• A large organization isn't a startup; nor should it try to act like one. The enterprise operates in a wholly different context. It must able to execute an existing business model while searching for a new one, two activities that rely on entirely different management structures.
  • Large companies typically have more rules to follow
  • Innovation efforts need to avoid getting distracted by side quests like trying to transform the business from the inside out. Innovation labs and teams need focus and need to contribute to the bottom line.
  • The metrics used to manage success in the established enterprise are less useful when managing innovation. Innovation requires experimentation, iteration, and room for failure.
  • The plan and execute model that supports the core business does not support innovators, who need to design, test, and iterate on their ideas.
  • Established businesses may also struggle with the necessity of failure for innovation. But, failure can be productive and even profitable if it is used to learn.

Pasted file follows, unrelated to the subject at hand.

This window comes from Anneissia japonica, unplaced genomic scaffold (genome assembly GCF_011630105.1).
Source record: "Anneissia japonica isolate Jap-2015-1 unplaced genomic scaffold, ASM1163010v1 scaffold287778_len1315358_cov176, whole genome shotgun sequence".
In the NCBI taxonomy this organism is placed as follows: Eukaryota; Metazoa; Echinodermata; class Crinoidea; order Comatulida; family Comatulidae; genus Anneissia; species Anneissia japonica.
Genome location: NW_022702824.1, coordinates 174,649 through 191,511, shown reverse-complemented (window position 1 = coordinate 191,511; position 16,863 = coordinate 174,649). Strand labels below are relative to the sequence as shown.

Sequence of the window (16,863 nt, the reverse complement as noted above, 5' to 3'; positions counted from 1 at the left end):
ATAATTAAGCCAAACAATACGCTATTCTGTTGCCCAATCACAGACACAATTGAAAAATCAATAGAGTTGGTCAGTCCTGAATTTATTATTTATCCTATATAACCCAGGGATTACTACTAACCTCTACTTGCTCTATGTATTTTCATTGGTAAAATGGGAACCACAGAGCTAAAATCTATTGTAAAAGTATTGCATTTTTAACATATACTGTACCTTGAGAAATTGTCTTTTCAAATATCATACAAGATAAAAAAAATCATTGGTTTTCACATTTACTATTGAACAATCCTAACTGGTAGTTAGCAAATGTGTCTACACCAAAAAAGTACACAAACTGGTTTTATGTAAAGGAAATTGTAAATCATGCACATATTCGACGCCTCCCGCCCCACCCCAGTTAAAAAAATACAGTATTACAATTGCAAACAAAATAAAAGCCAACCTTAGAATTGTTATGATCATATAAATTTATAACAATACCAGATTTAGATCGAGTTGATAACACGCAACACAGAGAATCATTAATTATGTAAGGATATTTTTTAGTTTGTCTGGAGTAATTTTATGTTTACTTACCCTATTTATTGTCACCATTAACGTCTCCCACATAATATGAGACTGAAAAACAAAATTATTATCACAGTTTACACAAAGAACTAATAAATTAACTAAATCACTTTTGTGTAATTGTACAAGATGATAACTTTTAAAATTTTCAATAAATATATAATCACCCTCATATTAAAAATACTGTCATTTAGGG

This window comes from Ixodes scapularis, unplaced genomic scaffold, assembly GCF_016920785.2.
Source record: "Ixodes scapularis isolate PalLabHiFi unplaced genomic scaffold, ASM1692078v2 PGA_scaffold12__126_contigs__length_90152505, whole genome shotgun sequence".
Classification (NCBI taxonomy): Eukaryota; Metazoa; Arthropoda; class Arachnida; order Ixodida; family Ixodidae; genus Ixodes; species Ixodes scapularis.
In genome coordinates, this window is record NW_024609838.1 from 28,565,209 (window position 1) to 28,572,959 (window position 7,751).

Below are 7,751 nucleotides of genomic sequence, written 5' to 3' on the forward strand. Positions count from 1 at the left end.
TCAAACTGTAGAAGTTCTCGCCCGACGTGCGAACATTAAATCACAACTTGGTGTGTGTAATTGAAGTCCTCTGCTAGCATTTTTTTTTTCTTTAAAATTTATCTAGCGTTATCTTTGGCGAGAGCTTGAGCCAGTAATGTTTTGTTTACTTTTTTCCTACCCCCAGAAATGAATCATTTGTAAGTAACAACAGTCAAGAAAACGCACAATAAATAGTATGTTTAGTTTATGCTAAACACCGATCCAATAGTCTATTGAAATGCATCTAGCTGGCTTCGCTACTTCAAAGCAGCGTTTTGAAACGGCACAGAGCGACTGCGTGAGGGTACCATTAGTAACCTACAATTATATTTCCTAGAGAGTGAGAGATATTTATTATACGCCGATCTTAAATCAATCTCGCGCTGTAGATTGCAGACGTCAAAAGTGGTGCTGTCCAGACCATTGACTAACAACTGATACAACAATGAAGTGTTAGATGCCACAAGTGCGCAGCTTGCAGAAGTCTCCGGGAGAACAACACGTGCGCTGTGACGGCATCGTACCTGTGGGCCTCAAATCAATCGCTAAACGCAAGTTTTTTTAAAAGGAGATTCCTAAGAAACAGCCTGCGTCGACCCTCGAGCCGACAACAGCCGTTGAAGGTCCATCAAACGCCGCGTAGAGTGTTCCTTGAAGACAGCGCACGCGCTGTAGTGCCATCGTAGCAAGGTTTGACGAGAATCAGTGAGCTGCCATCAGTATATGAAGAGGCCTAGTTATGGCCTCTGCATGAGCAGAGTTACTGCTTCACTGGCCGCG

• The degree to which an innovation can be absorbed by the organization’s existing structures is often a predictor of its ability to succeed with the innovation. This is a big challenge, as very few organizations are easily able to absorb breakthrough innovations into their current way of operating.
  • If and when there is conflict over resources between the core business and the innovation team, the core business will win. Therefore, it’s vital to have clear policies to ensure that innovation teams are able to effectively collaborate with the core business.



Viki, Tendayi. Pirates In the Navy How Innovators Lead Transformation. Unbound, 2020.